With a radio tower slapped in the middle of the screen and 4 outlets willing to hear the songs of your people, you have 10 days to convince the city that music shouldn’t be outlawed. Each day, ‘the man’ reiterates the incoming referendum and tries to convince town to vote for a quieter life. You, presumably a producer of some description, spends those days sending out your four signature bands to play at various venues in the hope that they’ll inspire the people to think for themselves, while upping their game in the process. The venues and its people regularly change what they’re looking for in a performance, with the band who plays there potentially adding a point or two to their core skills; Lyrics, Looks, Mix, and Music. Recording a track and broadcasting it through the radio tower reaches a wider audience, but managing which bands play at which venues when able is how you’ll raise their stats high enough to impress the impressionable people of the city.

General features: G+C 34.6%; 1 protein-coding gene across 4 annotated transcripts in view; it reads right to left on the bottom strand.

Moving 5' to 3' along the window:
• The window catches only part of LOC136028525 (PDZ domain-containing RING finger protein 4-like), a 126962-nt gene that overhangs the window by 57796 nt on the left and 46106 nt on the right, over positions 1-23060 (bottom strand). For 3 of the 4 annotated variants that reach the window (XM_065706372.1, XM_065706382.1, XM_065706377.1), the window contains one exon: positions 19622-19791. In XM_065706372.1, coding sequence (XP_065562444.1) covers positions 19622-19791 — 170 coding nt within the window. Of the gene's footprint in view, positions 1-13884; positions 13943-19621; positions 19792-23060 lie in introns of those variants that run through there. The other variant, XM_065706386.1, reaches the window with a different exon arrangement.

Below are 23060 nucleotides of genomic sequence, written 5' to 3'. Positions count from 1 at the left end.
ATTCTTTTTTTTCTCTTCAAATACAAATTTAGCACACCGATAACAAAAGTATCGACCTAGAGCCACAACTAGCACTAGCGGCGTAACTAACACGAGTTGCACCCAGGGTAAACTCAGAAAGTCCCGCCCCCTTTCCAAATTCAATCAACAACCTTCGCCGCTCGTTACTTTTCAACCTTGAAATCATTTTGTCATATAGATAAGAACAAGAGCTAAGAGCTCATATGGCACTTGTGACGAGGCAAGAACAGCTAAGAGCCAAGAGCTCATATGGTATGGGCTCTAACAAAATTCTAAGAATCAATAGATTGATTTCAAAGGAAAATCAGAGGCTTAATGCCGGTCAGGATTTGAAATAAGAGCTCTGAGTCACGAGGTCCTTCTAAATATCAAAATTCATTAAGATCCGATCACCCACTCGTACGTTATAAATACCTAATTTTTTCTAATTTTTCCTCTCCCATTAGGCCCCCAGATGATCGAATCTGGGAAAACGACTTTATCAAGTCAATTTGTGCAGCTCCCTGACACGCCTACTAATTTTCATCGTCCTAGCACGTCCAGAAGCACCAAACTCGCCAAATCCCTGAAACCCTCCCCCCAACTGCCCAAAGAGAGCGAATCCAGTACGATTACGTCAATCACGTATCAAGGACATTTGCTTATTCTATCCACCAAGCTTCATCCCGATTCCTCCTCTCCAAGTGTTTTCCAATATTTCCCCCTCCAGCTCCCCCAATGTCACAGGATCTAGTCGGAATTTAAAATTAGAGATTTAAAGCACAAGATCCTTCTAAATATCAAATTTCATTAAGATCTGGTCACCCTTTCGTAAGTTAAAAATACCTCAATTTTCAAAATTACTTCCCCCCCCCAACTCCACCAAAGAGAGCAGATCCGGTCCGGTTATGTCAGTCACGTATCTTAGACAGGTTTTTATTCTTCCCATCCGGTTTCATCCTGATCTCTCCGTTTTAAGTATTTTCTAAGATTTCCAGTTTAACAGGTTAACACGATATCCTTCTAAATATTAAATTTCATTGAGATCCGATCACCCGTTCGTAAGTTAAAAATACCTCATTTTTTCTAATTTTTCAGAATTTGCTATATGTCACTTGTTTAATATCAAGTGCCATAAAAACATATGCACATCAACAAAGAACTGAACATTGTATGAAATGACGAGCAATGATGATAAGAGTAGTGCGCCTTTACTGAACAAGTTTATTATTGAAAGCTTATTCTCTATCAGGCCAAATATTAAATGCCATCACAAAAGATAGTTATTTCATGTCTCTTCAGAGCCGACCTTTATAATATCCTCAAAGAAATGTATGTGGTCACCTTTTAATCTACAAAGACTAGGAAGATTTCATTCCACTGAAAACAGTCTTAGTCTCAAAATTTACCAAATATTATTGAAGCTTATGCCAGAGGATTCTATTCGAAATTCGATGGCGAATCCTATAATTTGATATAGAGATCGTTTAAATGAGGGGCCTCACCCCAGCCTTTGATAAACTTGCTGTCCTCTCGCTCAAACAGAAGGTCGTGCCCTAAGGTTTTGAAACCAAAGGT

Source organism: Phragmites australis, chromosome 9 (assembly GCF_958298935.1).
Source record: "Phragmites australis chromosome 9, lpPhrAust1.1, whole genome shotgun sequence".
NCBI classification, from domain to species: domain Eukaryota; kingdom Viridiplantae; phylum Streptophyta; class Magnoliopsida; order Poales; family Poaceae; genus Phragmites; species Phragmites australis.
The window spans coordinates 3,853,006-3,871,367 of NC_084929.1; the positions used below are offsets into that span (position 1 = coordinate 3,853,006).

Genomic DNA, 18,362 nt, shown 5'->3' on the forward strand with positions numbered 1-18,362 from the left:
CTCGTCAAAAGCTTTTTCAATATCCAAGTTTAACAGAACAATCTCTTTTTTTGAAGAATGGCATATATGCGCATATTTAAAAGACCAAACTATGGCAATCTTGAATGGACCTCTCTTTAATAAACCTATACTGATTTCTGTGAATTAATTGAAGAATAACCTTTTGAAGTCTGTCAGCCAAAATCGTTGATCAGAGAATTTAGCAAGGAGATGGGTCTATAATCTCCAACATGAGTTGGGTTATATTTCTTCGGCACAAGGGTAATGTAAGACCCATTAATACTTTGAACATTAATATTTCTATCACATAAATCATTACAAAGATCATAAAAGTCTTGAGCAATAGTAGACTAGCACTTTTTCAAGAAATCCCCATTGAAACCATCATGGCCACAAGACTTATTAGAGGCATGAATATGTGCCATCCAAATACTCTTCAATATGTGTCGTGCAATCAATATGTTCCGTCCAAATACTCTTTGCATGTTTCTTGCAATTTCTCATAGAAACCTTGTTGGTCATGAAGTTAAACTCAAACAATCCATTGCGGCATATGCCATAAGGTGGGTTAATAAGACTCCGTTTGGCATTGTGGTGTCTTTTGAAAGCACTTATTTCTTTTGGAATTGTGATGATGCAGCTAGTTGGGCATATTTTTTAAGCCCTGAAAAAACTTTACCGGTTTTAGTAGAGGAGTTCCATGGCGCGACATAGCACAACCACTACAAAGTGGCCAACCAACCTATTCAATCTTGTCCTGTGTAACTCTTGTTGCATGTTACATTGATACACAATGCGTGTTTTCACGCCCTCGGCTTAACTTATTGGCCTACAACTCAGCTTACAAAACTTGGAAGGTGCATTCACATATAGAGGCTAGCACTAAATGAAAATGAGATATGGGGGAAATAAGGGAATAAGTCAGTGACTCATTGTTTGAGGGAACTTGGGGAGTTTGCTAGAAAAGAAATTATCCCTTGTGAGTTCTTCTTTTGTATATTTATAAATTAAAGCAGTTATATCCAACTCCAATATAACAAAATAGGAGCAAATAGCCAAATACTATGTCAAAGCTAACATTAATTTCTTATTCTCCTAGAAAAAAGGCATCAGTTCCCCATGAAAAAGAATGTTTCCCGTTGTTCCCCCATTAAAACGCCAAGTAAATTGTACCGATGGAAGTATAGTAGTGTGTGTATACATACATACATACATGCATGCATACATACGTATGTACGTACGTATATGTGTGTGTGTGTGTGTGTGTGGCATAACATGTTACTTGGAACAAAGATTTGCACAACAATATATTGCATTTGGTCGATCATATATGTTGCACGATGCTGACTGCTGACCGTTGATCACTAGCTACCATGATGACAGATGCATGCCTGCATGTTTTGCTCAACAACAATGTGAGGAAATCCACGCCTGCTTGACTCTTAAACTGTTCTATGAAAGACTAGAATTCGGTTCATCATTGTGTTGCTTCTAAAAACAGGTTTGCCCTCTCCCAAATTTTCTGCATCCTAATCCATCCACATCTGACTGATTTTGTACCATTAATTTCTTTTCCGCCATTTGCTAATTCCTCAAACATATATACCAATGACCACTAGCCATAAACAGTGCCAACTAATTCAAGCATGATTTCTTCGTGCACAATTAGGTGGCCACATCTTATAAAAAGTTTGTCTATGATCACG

This is absolutely the most creative strategy game of this week’s roundup, but one that falters with its lacklustre explanations. Whether it’s because of a bug rendering one of the bands unusable, or just my lack of understanding of the whole process, I wasn’t able to ‘win’. Ultimately, I had no idea why I lost or how I could improve. Each band has a visible stats page, but it’s never clear why a band may lose or gain a stat at a venue, or why the stat in question is what it is. Recorded songs have their own stats, too, but I can’t say whether or not the idea is to record a single song with each maxed-out group. There’s basically no tangible feedback given during gameplay, with the brunt of the work seemingly focused on presentation over usability. Win, and you’ll probably enjoy it. Lose, and you’ll just be left with more questions than answers.
And that about wraps up the first Itch.io roundup of 2018! Who knows how much life we have left in this thing, but stretching that itch for a quarter of a year already is longer than I thought this would go on for. At 3 games a piece, we’ve conjured up plenty of food for thought when it comes to how and where to get your strategy fix on the fly. Setting a focus just before Christmas did more harm than good this time around, so we’ll be winging it come the 19th. You like surprises, right?